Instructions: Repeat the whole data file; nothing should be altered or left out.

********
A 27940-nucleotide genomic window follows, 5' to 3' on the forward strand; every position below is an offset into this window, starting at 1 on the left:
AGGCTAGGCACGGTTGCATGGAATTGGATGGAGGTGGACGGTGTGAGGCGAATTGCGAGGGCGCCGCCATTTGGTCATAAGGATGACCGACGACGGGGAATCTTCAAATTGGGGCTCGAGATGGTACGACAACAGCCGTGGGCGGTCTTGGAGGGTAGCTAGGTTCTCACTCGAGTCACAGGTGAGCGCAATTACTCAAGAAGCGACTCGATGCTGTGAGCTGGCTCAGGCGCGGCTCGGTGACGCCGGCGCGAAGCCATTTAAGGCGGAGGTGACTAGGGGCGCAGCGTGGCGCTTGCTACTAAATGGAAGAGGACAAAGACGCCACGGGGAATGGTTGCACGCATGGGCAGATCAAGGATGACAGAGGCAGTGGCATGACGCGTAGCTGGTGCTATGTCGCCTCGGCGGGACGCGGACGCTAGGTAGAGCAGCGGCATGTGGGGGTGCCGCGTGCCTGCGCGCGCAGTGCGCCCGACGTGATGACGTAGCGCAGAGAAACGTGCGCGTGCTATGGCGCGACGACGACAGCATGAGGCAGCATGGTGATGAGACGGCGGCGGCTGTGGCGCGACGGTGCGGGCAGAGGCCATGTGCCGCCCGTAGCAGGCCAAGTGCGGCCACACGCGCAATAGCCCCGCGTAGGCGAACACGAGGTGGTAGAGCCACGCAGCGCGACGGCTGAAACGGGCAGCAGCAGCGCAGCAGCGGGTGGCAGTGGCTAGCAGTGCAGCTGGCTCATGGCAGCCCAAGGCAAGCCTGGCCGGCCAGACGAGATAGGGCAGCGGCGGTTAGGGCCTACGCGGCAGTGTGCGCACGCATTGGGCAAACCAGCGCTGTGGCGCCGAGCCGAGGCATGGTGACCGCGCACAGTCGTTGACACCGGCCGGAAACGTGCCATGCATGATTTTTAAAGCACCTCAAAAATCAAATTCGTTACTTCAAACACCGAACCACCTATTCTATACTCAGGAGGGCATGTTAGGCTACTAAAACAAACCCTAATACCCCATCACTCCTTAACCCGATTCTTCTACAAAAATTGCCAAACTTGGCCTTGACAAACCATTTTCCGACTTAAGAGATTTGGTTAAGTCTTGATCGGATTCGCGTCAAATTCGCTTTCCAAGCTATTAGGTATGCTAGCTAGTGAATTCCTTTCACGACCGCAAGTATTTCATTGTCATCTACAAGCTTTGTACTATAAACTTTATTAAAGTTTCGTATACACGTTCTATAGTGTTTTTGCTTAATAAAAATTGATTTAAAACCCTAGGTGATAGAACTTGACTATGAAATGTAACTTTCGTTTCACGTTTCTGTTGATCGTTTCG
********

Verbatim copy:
A 27940-nucleotide genomic window follows, 5' to 3' on the forward strand; every position below is an offset into this window, starting at 1 on the left:
AGGCTAGGCACGGTTGCATGGAATTGGATGGAGGTGGACGGTGTGAGGCGAATTGCGAGGGCGCCGCCATTTGGTCATAAGGATGACCGACGACGGGGAATCTTCAAATTGGGGCTCGAGATGGTACGACAACAGCCGTGGGCGGTCTTGGAGGGTAGCTAGGTTCTCACTCGAGTCACAGGTGAGCGCAATTACTCAAGAAGCGACTCGATGCTGTGAGCTGGCTCAGGCGCGGCTCGGTGACGCCGGCGCGAAGCCATTTAAGGCGGAGGTGACTAGGGGCGCAGCGTGGCGCTTGCTACTAAATGGAAGAGGACAAAGACGCCACGGGGAATGGTTGCACGCATGGGCAGATCAAGGATGACAGAGGCAGTGGCATGACGCGTAGCTGGTGCTATGTCGCCTCGGCGGGACGCGGACGCTAGGTAGAGCAGCGGCATGTGGGGGTGCCGCGTGCCTGCGCGCGCAGTGCGCCCGACGTGATGACGTAGCGCAGAGAAACGTGCGCGTGCTATGGCGCGACGACGACAGCATGAGGCAGCATGGTGATGAGACGGCGGCGGCTGTGGCGCGACGGTGCGGGCAGAGGCCATGTGCCGCCCGTAGCAGGCCAAGTGCGGCCACACGCGCAATAGCCCCGCGTAGGCGAACACGAGGTGGTAGAGCCACGCAGCGCGACGGCTGAAACGGGCAGCAGCAGCGCAGCAGCGGGTGGCAGTGGCTAGCAGTGCAGCTGGCTCATGGCAGCCCAAGGCAAGCCTGGCCGGCCAGACGAGATAGGGCAGCGGCGGTTAGGGCCTACGCGGCAGTGTGCGCACGCATTGGGCAAACCAGCGCTGTGGCGCCGAGCCGAGGCATGGTGACCGCGCACAGTCGTTGACACCGGCCGGAAACGTGCCATGCATGATTTTTAAAGCACCTCAAAAATCAAATTCGTTACTTCAAACACCGAACCACCTATTCTATACTCAGGAGGGCATGTTAGGCTACTAAAACAAACCCTAATACCCCATCACTCCTTAACCCGATTCTTCTACAAAAATTGCCAAACTTGGCCTTGACAAACCATTTTCCGACTTAAGAGATTTGGTTAAGTCTTGATCGGATTCGCGTCAAATTCGCTTTCCAAGCTATTAGGTATGCTAGCTAGTGAATTCCTTTCACGACCGCAAGTATTTCATTGTCATCTACAAGCTTTGTACTATAAACTTTATTAAAGTTTCGTATACACGTTCTATAGTGTTTTTGCTTAATAAAAATTGATTTAAAACCCTAGGTGATAGAACTTGACTATGAAATGTAACTTTCGTTTCACGTTTCTGTTGATCGTTTCG